¶ 10 On December 2, 2008, defendant filed a motion to strike "designated immaterial matter" and multiple motions for judgment on the pleadings. See 735 ILCS 5/2-615(a), (e) (West 2008). On May 8, 2009, the trial court entered a written order granting in part defendant's motion to strike but denying all of defendant's motions for judgment on the pleadings. In addition, the court ordered defendant to file an answer to the second-amended complaint. On March 17, 2011, defendant's attorney of record was granted leave to withdraw from representing defendant. Subsequently, defendant filed his pro se appearance.

¶ 11 On March 29, 2011, defendant filed a pro se motion for summary judgment based upon immunity under the Act (735 ILCS 5/2-1005, 110/1 et seq. (West 2010)). Defendant also filed a memorandum of law in support of his motion for summary judgment, with various attachments, including his own affidavit. Defendant alleged that plaintiff's lawsuit amounted to a SLAPP action in that the claims therein "are not only based on [defendant's] actions as an officer of the court, but according to the complaint are based upon and relate to the actions undertaken by [defendant] on behalf of his clients to petition the government for redress of grievances." In conjunction with his request for summary judgment, defendant requested reimbursement for "costs and attorney fees in bringing this motion." See 735 ILCS 110/25 (West 2010).

¶ 12 On May 16, 2011, plaintiff filed a response to defendant's motion for summary judgment and a memorandum of law in support thereof. Among other things, plaintiff argued in his memorandum that defendant is not entitled to immunity under the Act, because the acts complained of in plaintiff's complaint were not "based upon, relate[d] to, or in response to" any act of defendant in furthering his own constitutional rights. See 735 ILCS 110/15 (West 2010). Instead, plaintiff asserted, his complaint was brought to seek damages for the injuries he sustained as a result of defendant's wrongful conduct. Plaintiff also argued that the Act does not apply to defendant because he was not exercising his own constitutional right to petition but was merely representing Merryman in the exercise of its constitutional rights. In addition, plaintiff contended that the Act does not apply retroactively to cases such as this, which were filed prior to its effective date.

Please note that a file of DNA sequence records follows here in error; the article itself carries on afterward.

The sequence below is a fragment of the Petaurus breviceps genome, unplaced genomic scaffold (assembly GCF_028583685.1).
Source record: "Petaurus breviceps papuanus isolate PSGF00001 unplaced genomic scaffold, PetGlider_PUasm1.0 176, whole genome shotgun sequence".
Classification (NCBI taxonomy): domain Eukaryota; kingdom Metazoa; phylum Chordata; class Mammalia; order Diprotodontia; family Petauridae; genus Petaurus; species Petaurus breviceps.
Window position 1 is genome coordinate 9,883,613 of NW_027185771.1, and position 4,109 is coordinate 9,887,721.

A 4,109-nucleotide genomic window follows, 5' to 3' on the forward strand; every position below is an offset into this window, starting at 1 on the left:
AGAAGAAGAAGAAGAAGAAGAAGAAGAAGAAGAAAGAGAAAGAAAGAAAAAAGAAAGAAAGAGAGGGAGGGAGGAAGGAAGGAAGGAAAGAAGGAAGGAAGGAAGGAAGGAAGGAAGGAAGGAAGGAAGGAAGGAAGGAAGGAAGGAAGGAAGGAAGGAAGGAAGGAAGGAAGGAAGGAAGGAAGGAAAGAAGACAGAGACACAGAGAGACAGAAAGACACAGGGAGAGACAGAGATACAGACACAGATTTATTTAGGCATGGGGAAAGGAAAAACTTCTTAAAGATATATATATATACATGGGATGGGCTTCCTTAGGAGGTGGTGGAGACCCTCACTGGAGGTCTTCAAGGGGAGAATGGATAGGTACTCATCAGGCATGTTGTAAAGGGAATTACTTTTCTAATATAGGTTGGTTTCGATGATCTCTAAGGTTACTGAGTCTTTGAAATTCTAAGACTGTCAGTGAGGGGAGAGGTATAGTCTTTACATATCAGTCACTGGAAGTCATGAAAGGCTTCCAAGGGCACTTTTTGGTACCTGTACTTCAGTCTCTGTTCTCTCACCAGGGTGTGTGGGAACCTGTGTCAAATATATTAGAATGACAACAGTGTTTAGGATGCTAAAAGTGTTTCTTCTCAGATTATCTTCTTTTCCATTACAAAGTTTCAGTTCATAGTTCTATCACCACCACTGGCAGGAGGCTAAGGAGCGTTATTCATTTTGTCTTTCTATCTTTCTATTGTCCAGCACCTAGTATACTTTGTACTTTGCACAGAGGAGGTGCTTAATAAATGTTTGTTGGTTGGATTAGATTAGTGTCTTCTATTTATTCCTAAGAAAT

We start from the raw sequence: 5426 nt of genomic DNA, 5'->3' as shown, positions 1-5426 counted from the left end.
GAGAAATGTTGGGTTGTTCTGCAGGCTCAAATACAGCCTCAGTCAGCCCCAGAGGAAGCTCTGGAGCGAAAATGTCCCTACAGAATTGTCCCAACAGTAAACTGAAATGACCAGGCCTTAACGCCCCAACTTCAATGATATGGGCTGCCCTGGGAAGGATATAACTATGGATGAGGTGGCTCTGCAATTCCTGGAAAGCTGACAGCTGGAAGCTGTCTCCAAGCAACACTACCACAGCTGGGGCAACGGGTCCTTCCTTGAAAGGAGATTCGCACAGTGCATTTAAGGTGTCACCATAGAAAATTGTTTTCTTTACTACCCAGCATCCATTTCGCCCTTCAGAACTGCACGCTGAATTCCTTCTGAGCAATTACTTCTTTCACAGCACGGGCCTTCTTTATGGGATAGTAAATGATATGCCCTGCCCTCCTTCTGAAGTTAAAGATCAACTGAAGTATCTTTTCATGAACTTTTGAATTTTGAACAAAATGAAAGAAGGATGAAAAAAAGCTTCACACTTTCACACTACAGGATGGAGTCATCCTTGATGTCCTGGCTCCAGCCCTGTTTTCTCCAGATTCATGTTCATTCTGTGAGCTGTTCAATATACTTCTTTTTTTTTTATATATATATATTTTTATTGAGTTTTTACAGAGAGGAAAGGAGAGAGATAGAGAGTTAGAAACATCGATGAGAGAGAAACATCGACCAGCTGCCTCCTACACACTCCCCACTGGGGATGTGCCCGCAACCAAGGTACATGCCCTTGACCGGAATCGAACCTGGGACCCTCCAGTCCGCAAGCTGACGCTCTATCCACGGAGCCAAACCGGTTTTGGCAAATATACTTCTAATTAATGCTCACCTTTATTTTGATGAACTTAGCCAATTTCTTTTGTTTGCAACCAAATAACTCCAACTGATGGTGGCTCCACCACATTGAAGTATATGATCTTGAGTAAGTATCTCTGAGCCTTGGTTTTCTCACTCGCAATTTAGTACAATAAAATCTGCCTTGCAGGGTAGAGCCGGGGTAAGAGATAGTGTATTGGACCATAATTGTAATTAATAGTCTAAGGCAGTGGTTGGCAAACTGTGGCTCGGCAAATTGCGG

¶ 13 On July 28, 2011, the court held a hearing on defendant's motion for summary judgment. After the parties argued their respective positions, the court granted defendant's motion. Initially, the court, relying on Shoreline Towers Condominium Ass'n v. Gassman, 404 Ill. App. 3d 1013 (2010), held that the Act is procedural and therefore applies retroactively. Next, the court rejected plaintiff's argument that the Act does not apply to defendant because he was not exercising his own constitutional right to petition but was merely representing Merryman in the exercise of its constitutional rights. The court noted that the Act defines the word "person" to include "two or more persons who have a joint or common interest." See 735 ILCS 110/10 (West 2010). However, unable to find any case law from Illinois addressing whether the Act protects the statements and actions of an attorney made in the course of his or her representation of a client, the court looked to case law from California. See, e.g., Taheri Law Group v. Evans, 72 Cal. Rptr. 3d 84 (Cal. Ct. App. 2008). The court interpreted the case law from California as "consistently h[olding] that the California anti-SLAPP immunity can apply to the actions of extra-judicial statements of attorneys made during the scope of their representation." This body of case law from California, combined with the Act's definition of "person" and the Act's requirement that it be liberally construed (see 735 ILCS 110/30(b) (West 2010)), persuaded the court that the Act "can apply to and afford immunity to attorneys who petition the government on behalf of their clients."

ΒΆ 14 The court then reviewed plaintiff's second amended complaint and determined that it is "based upon the actions of Defendant." The court determined that defendant's act of filing a lawsuit against plaintiff on Merryman's behalf constituted "conduct genuinely aimed at procuring favorable government action, result or outcome." The court also determined that defendant's comments to Keeshan, which referenced the Merryman lawsuit, are covered under the Act. The court further found that "there was nothing else to really look at or present to me on behalf of the Plaintiff that clearly establishes that the ...